West Sussex County Council received more than 1,400 compensation claims relating to potholes in 2018-2019.
Statistics obtained by leasing company leasecar.uk showed 1,416 claims were made in the county after motorists fell victim to our damaged roads.
The figure is the eighth highest in the UK, although the county does not feature in the top ten for total amount of compensation paid out, suggesting the claims were numerous but not necessarily successful.
A West Sussex County Council spokesman said: “We take the maintenance and repair of roads very seriously and have a duty to take reasonable steps to maintain our highway network. We inspect our roads and pavements on a programmed basis in line with national guidance and carry out repairs according to a published set of criteria. We consider all compensation claims on their own merits to ensure they are dealt with fairly. The decision on liability is based on the facts of each case, and the law.
“We also inform all claimants that Section 58 of the Highways Act 1980 allows us a defence if we can show reasonable steps were taken to maintain the highway. What this report does not state is how many claims were repudiated and hence how much public money was saved.”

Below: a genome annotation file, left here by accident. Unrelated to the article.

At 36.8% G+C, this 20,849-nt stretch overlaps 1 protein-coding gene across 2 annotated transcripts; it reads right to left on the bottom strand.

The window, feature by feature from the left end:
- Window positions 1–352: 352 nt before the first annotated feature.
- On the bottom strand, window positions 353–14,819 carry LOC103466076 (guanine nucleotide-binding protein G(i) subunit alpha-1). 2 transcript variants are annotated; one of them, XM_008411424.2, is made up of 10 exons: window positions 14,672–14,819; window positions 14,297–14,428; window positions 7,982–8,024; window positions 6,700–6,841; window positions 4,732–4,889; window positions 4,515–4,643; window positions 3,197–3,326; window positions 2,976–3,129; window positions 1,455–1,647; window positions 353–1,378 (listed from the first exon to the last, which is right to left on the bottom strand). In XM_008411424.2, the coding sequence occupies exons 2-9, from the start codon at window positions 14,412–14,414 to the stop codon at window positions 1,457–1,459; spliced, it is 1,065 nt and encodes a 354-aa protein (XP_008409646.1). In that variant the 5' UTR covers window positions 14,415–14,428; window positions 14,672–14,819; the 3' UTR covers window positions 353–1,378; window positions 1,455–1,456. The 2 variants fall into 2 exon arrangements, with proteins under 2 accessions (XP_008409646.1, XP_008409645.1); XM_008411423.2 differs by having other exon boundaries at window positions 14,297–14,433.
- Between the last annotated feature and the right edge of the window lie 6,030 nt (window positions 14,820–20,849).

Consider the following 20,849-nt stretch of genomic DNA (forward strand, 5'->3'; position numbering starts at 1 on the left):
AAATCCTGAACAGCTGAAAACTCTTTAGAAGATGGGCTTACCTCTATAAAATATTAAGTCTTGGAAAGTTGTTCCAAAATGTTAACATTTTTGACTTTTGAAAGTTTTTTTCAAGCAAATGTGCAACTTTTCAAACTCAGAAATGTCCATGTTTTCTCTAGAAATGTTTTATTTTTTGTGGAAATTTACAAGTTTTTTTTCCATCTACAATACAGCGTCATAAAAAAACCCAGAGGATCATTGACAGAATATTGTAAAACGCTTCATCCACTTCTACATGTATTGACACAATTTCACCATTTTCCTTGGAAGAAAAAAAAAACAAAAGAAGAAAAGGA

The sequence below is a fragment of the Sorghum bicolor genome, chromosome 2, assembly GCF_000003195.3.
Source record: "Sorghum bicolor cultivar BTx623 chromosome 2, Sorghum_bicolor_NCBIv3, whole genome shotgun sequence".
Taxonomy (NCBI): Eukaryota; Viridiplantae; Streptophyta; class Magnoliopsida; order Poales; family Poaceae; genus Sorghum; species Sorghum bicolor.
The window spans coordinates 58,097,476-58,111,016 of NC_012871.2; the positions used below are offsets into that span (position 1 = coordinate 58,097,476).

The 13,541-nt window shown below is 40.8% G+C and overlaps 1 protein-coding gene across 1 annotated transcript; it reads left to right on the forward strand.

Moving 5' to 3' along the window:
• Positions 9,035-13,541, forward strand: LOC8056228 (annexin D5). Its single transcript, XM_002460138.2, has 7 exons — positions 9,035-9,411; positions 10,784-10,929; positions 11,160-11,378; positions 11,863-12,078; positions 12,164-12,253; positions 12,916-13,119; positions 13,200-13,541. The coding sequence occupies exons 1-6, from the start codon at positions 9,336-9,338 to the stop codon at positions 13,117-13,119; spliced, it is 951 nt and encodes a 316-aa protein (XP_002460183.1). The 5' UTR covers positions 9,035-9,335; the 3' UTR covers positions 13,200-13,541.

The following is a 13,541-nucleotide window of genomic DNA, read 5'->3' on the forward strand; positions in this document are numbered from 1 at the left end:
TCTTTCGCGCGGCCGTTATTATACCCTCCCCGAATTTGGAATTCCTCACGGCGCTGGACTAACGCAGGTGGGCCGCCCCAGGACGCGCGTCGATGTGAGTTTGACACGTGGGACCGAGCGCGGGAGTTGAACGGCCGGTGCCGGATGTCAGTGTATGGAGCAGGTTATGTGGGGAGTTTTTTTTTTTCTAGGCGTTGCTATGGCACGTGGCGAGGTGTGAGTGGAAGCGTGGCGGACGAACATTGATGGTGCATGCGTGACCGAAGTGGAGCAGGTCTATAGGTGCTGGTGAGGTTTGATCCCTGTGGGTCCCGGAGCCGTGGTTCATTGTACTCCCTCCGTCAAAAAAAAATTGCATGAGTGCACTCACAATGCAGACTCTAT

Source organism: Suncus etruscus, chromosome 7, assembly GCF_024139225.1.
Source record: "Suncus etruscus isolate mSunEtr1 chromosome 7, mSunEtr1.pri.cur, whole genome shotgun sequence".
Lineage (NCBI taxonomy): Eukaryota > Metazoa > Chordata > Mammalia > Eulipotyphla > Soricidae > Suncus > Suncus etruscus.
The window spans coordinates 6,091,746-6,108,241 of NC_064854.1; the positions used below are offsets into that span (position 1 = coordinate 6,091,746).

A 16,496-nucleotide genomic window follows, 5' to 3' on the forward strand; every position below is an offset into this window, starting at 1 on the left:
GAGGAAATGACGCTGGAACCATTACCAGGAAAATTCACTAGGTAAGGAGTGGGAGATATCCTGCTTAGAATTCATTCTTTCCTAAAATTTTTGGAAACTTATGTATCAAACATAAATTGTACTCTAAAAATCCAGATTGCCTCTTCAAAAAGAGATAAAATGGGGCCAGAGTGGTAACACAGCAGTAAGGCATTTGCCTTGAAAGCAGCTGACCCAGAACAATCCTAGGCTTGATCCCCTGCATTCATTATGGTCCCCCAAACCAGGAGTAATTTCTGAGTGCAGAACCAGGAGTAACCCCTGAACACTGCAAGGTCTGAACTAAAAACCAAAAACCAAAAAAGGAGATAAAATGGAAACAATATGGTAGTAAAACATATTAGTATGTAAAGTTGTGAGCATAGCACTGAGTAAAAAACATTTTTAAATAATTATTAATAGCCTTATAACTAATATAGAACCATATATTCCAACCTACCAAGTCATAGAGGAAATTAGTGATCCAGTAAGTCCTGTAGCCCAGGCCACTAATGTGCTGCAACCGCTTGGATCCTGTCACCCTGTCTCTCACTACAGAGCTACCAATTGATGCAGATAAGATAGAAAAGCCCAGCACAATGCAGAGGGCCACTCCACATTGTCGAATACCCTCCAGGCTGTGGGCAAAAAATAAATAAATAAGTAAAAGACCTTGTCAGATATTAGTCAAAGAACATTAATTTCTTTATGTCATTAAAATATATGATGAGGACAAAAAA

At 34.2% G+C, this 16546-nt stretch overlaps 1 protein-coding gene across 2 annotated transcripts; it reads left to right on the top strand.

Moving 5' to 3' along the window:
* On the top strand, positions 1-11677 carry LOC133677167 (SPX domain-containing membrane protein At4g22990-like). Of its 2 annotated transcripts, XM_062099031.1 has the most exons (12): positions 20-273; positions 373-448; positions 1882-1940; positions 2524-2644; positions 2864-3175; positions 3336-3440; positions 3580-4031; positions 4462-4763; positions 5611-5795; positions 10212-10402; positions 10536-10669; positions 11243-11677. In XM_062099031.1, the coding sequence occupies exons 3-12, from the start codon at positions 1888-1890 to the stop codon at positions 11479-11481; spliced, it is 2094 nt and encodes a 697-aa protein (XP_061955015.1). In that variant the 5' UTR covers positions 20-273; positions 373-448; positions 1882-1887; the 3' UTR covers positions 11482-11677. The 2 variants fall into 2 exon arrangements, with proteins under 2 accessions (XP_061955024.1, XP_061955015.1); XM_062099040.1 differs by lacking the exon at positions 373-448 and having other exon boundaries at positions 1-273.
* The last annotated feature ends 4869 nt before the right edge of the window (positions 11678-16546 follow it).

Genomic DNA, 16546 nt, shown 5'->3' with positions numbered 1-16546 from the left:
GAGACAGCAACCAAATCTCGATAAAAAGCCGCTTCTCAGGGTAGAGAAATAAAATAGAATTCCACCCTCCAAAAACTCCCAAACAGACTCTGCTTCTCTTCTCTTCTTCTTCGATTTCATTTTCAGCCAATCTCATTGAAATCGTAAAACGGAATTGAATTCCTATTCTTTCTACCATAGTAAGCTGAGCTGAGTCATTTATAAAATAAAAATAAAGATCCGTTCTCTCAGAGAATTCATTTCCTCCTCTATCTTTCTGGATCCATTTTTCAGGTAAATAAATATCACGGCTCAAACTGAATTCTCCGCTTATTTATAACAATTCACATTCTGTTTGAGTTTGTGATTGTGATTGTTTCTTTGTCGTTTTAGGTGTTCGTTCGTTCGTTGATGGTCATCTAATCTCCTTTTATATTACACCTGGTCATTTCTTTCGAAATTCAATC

Last week this paper relaunched its Pothole Watch campaign to raise awareness of the issue which has left our roads covered in craters.
These latest figures show the residents of West Sussex agree and are not afraid to demand financial recompense for physical injuries or damage to their vehicles.
The county council’s cabinet member for highways and infrastructure, Roger Elkins, said combating potholes was a multi-faceted endeavour.
“We take the pothole issue very seriously – we know they are the bane of road users’ lives and our highways teams, and our contractor, work hard prioritising and repairing them,” he said.
“However, to focus on potholes alone is deceptive: we take a holistic approach to maintaining our road network, and carefully plan making the most of finite budgets with our resurfacing programme.”
According to the council, its pothole prevention strategy is a three-pronged approach.
This includes resurfacing large or entire sections of roads where the surface is completely replaced; ‘micro-surfacing’ with a layer of asphalt emulsion blended with finely crushed stone to seal the surface and the use of a bitumen surface dressing into which stone chippings are rolled.